This project is continued from Part 2.
Smoke Alarm Installation
A second Kidde/Firex® Dual Sensor (Ionization and Photoelectric) AC powered hardwired smoke alarm will now be installed in the living area of the finished basement. The smoke alarm, NM-B 14/3 cable roll and old work electrical box are shown here:
Smoke Alarm Wiring Diagram
The NM 14/3 branch circuit for the new smoke alarm was connected to the octagonal ceiling box in Part 2. The NM 14/3 wire will now be strung along the floor joists to the main room in the finished basement to install the alarm in the suspended drywall ceiling. The wiring diagram for this work is illustrated below:
Smoke Alarm Ceiling Box Installation
After stringing the NM 14/3 cable along the floor joists and fastening it with cable staples every 4 or 5 feet, I wedged myself into the crawlspace above the finished basement and reached out as far as I could to position the electrical box on the suspended drywall ceiling above the basement living room. The smoke alarm must be at least 4 inches away from the walls and I’m at least 2 feet away here.
I positioned the ceiling box parallel to the metal stringers and traced the outline of the box on the drywall ceiling with an pen. The box outline is highlighted in red for better viewing. Note: Do not trace around the two “ears” on each end of the box.
Drywall Ceiling Electrical Box Installation
I cut along the box outline I traced on the ceiling with the Stanley FatMax® Jabsaw. The FaxMax made quick work of cutting the hole. When starting a cut, I find it best to work the pointed nose into the drywall to puncture through rather than pounding the saw in – you’ll have a cleaner starting cut with less tearing of the drywall paper face. My helper was on a ladder inside the room holding a plastic tub against the ceiling to catch the dust.
I slipped the old work electrical box in the hole to ensure it would fit when I mounted it from inside the room. It fit perfectly the first time.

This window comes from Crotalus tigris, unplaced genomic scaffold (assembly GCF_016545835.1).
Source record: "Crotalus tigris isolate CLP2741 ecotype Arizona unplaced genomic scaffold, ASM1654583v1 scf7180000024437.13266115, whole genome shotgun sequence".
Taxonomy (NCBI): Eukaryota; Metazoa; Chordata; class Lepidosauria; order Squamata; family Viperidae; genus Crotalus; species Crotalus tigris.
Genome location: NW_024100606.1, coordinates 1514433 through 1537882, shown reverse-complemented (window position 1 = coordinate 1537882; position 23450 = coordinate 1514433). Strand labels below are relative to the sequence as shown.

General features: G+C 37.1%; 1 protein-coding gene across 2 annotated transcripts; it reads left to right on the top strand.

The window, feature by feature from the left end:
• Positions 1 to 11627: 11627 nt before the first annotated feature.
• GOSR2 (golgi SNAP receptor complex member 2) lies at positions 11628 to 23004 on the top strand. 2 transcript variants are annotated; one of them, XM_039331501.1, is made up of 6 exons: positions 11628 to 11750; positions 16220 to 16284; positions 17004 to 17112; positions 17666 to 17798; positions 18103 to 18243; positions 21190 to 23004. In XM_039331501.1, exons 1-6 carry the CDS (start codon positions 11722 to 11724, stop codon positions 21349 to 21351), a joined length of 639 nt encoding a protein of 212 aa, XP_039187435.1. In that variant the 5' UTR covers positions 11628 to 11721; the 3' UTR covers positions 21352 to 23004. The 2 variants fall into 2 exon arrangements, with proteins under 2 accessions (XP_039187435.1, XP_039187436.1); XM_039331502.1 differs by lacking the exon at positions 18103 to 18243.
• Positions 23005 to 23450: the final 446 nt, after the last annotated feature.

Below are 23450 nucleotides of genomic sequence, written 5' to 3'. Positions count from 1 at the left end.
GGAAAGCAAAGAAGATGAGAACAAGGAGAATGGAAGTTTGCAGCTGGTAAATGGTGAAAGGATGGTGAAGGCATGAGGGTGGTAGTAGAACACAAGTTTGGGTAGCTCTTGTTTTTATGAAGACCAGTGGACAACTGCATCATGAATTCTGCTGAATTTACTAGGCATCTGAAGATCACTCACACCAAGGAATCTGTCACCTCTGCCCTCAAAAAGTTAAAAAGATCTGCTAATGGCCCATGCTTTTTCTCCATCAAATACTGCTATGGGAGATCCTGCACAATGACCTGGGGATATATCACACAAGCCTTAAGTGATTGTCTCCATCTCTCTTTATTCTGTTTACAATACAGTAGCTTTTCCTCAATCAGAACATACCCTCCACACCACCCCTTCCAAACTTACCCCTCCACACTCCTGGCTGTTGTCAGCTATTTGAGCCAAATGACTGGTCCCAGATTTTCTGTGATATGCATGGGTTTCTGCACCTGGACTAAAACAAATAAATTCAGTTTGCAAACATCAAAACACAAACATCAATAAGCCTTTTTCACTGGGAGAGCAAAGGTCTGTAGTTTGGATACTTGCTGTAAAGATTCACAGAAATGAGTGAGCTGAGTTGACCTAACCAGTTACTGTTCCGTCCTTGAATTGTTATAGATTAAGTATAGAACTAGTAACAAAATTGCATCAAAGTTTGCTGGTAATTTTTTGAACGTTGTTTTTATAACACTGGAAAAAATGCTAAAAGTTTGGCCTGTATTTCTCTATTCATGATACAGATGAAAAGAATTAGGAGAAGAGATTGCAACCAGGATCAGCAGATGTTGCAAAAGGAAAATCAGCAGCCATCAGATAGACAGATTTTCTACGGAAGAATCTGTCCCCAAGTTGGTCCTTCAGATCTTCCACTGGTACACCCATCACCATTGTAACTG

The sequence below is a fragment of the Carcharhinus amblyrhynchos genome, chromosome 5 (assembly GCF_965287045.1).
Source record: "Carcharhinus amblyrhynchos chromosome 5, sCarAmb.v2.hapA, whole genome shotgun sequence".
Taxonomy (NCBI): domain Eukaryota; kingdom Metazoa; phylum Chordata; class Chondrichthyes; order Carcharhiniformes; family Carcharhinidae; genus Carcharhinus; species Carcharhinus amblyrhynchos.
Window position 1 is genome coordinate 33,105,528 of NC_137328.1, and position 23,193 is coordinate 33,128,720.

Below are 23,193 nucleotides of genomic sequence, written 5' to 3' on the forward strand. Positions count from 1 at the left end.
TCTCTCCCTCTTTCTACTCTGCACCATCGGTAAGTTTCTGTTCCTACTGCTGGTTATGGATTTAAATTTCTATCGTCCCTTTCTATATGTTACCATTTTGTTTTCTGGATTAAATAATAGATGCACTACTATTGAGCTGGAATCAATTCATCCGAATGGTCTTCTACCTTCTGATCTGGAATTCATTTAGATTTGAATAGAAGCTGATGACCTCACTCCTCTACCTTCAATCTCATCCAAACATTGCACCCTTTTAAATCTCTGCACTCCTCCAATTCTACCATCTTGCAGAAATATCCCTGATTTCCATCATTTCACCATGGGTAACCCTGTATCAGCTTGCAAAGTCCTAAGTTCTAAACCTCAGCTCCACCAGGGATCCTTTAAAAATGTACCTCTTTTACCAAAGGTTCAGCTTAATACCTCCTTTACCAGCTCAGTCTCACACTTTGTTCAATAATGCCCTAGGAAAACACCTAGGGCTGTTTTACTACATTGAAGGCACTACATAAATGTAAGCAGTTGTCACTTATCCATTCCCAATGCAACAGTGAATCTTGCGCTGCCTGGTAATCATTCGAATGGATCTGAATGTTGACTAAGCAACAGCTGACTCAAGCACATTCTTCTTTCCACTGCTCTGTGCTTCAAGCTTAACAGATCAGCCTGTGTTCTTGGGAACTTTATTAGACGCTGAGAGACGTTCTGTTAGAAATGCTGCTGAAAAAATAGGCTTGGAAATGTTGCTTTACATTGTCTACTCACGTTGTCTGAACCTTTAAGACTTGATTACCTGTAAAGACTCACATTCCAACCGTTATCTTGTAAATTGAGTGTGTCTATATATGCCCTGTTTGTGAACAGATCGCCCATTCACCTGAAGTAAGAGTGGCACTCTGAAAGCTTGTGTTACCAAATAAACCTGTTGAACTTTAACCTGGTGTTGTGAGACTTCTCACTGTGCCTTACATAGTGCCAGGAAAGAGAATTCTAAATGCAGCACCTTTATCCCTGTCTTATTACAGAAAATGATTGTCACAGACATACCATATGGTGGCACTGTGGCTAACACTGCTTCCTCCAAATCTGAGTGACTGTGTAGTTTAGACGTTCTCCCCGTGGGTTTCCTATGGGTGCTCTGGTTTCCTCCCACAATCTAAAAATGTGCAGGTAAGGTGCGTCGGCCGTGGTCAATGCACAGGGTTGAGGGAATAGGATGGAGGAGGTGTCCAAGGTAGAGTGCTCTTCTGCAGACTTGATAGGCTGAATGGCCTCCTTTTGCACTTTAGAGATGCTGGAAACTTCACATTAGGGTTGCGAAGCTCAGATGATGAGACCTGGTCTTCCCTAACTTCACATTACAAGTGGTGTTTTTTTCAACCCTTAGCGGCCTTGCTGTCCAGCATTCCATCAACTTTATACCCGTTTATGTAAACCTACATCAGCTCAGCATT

I removed the old work electrical box and fed the NM 14/3 cable through the hole in the drywall ceiling for the smoke alarm.
View of the ceiling cutout and cable drop for the new hardwired smoke alarm from inside the finished basement.
Smoke Alarm Ceiling Box Mount
The NM 14/3 cable is fed through the old work electrical box and the box is inserted in the ceiling hole. This style of old work box has two “wings” that extend and grab the backside of the drywall when the two corner screws are tightened. Be careful not to over tighten the mounting screws or the wings can crush the drywall. Stop when the box is snug. Notice that I’ve got the DeWALT cordless drill/driver set on a low torque setting.
Smoke Alarm Ceiling Box Wiring
The NM-B 14/3 wires are cut to about 6 inches long and stripped as shown. Only 1/2 inch of insulation is stripped from the ends to match the exposed wire of the Kidde PI2010 AC Quick Connect Harness. Notice the copper ground wire is wrapped out of the way since it’s not used and there’s nothing for it to connect to on this terminating circuit.
I’ve set two flat head 8/32 thread by 3/4″ long screws in the box ends to secure the smoke alarm trim plate. The old work electrical box doesn’t include these screws, so you’ll have to provide your own.
The Kidde PI2010 AC Quick Connect Harness is fastened to the NM 14/3 wires with wire nuts.
Almost done! The trim plate is fastened to the ceiling electrical box with the two screws, the wiring harness is plugged into the smoke and the smoke alarm ratcheted onto the trim plate.
Remember to pull the yellow ribbon from smoke alarm to activate the battery backup!
Kidde PI2010 Smoke Alarm Testing
I turned on the circuit breaker to restore the AC power to the smoke alarm circuit and walked through the house to verify the green AC power LED is illuminated on all the smoke alarms. Yes! Steady green lights on the units. I also watched each smoke alarm to see the red LED flash about once a minute indicating the smoke alarm is operating properly in standby mode.
With my helper on the 2nd floor, I visited every smoke alarm in the house and pressed the “Test” button on each unit for at least 5 seconds. The alarm sounded followed by all the other alarms going off as it should for an interconnected system. Very loud and annoying, but working as advertised!
If you click and zoom in on this photo, the green LED is illuminated on the smoke alarm in the finished basement:
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